With the current U.S. economic troubles, fewer patients are seeking hospital care while a growing proportion of patients need help paying for care, according to new report from the American Hospital Association (AHA).
The report also noted that hospitals, which employ five million people across the U.S., could be facing uncertain times as their financial health falters and ability to borrow funds for improving facilities and updating technology is squeezed.
The report is based on survey results from 736 hospitals and information from Databank, a web-based reporting system used in 30 states to track hospital trends.
Many hospitals are beginning to see the effects of the economic downturn with more than 30 percent of survey respondents reporting a moderate to significant decline in patients seeking elective procedures, and nearly 40 percent of respondents reporting a drop in admissions overall. The majority of hospitals surveyed also noted an increase in the proportion of patients unable to pay for care. Uncompensated care was up 8 percent from July to September versus the same period last year, according to the report.
“The economic downturn has meant real pain for families and communities. For many, a pink slip also means losing vital health coverage and represents tough choices about the family budget,” said AHA President and CEO Rich Umbdenstock. “This report underscores those decisions as people put off needed healthcare, as well as the challenges hospitals face as they work to meet the needs of their community.”
AHA indicated that hospitals have seen the immediate impact of the economic downturn in other ways. According to the report, total margins fell to negative 1.6 percent in the third quarter of 2008 versus a positive 6.1 percent during the same period last year. Like many institutions, hospitals rely on investment income as one of the ways to help make ends meet, especially since government payors do not cover the costs of care. However, recent turmoil in the stock market has turned investment gains to losses, further worsening hospitals' financial condition.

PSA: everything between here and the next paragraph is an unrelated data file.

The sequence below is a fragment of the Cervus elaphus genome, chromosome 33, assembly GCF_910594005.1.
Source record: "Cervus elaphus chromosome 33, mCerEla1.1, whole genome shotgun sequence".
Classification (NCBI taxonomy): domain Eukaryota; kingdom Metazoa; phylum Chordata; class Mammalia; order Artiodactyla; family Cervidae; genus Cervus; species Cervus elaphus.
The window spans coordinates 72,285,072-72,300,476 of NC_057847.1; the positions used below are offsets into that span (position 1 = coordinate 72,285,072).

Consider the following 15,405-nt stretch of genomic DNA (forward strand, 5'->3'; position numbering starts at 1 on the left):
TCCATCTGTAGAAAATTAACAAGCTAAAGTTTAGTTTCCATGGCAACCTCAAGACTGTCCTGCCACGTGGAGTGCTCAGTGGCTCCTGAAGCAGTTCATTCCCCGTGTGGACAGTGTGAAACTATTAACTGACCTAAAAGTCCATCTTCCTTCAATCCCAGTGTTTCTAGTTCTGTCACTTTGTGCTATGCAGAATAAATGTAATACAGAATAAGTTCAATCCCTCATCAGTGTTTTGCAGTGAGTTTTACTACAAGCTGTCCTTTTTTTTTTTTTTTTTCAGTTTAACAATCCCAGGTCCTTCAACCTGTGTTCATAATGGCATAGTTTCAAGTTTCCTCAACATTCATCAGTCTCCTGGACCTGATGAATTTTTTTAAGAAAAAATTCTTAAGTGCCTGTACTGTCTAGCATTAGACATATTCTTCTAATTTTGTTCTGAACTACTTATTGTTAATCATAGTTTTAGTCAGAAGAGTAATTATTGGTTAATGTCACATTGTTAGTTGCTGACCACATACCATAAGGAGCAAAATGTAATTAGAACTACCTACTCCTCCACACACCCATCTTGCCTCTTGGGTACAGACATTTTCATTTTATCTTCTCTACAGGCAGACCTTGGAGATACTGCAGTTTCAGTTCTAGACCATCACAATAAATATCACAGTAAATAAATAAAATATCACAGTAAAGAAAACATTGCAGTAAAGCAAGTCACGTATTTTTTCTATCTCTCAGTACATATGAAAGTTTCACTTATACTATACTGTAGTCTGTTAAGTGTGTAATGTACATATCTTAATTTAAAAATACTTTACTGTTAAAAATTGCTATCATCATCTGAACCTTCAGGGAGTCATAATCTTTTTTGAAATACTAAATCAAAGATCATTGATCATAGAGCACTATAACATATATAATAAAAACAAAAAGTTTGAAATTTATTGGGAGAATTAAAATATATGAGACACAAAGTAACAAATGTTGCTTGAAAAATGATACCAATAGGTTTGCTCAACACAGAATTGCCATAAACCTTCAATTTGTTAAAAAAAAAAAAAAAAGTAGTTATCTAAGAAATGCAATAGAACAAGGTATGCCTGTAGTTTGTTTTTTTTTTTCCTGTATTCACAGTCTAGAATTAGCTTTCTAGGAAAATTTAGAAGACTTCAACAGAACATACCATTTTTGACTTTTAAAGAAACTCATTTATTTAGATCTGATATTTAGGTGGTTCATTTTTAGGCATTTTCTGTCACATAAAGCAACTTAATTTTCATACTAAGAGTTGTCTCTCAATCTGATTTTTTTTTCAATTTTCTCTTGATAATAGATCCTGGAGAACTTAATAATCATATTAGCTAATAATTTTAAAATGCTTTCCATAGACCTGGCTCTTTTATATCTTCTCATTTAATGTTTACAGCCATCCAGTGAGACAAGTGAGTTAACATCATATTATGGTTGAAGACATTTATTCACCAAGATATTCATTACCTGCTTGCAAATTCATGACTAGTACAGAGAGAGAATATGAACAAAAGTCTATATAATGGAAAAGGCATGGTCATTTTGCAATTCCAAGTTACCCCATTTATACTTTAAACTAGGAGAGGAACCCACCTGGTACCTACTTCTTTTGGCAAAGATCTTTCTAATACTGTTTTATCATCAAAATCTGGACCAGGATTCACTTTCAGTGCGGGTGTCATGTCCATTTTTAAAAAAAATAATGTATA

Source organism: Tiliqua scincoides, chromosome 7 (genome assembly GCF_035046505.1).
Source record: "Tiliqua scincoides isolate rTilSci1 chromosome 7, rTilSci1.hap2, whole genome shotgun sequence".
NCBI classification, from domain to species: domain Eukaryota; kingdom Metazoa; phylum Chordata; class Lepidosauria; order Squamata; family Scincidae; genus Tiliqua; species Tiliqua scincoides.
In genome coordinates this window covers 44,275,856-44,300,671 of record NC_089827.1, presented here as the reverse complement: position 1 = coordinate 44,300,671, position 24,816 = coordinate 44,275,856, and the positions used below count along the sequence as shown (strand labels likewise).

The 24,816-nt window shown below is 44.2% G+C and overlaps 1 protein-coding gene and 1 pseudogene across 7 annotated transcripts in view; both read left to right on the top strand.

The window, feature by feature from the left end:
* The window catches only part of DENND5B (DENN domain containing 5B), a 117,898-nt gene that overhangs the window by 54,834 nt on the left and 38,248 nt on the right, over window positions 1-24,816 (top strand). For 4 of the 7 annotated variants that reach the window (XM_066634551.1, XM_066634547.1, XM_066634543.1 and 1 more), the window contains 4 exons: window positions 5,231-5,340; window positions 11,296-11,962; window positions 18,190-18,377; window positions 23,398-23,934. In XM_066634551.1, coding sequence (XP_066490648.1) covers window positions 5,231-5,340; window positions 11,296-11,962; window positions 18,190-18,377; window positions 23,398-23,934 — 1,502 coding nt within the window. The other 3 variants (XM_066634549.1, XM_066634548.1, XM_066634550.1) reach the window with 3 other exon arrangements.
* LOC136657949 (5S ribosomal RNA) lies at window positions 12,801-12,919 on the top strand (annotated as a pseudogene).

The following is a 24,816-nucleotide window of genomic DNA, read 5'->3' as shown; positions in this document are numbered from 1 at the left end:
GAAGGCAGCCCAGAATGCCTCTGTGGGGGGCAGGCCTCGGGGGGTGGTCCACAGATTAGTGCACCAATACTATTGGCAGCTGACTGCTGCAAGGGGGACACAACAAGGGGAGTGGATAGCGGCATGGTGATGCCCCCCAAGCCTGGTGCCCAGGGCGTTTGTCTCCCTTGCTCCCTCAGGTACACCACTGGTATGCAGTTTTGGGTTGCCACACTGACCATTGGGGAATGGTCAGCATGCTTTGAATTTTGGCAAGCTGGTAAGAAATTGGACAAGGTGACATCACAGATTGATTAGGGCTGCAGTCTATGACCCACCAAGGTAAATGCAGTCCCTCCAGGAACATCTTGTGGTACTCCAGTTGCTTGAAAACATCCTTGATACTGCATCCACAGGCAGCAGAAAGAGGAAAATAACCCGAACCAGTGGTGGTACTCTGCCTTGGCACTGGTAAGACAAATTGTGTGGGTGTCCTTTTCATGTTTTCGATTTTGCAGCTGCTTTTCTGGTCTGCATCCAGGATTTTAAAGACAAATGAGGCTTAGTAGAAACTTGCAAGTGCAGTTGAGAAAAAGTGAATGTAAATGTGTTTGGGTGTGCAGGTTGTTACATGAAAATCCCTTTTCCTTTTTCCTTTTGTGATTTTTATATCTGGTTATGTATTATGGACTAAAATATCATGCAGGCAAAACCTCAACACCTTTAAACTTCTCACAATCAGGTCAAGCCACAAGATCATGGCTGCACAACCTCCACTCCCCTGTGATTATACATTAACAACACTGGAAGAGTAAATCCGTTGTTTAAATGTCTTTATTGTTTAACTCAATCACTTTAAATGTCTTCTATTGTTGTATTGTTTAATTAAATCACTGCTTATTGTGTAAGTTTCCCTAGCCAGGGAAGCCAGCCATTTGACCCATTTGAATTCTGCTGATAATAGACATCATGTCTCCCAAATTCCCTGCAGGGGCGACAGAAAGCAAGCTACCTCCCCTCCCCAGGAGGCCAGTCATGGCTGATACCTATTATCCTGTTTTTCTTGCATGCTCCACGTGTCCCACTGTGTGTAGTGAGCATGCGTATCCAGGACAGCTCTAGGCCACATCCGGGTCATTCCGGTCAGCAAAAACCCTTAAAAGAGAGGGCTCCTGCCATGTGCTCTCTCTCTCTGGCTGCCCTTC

Financial stress is forcing hospitals to make or consider making cutbacks to weather the economic storm including cutting administrative costs (60 percent), reducing staff (53 percent) and reducing services (27 percent), among the hospitals surveyed. All of these pressures are leading to a decline in hospitals' financial health, which could ultimately affect local economies.
“Hospitals are a critical part of our nation's economy as the second largest private sector source of jobs,” Umbdenstock said. "In addition, every dollar spent by a hospital supports more than $2 of additional business activity in a community. But cuts to Medicare and Medicaid may stunt hospitals' ability to help drive economic growth. The economic crisis is taking its toll on patients, communities and hospitals alike.”
The report also showed that the credit crunch is increasing the costs of borrowing money, making it more difficult for hospitals to find the financing for facility and technology improvements. Hospitals saw interest payments on borrowed funds increase by an average of 15 percent from July to September versus the same period last year.
As a result, many hospitals are reconsidering or postponing investments in facilities or equipment communities rely on for care. For instance:
- 56 percent of survey respondents are considering or holding off on renovations or plans to increase capacity;
- 45 percent are delaying purchase of clinical technology or equipment; and
- 39 percent are putting off investments in new IT.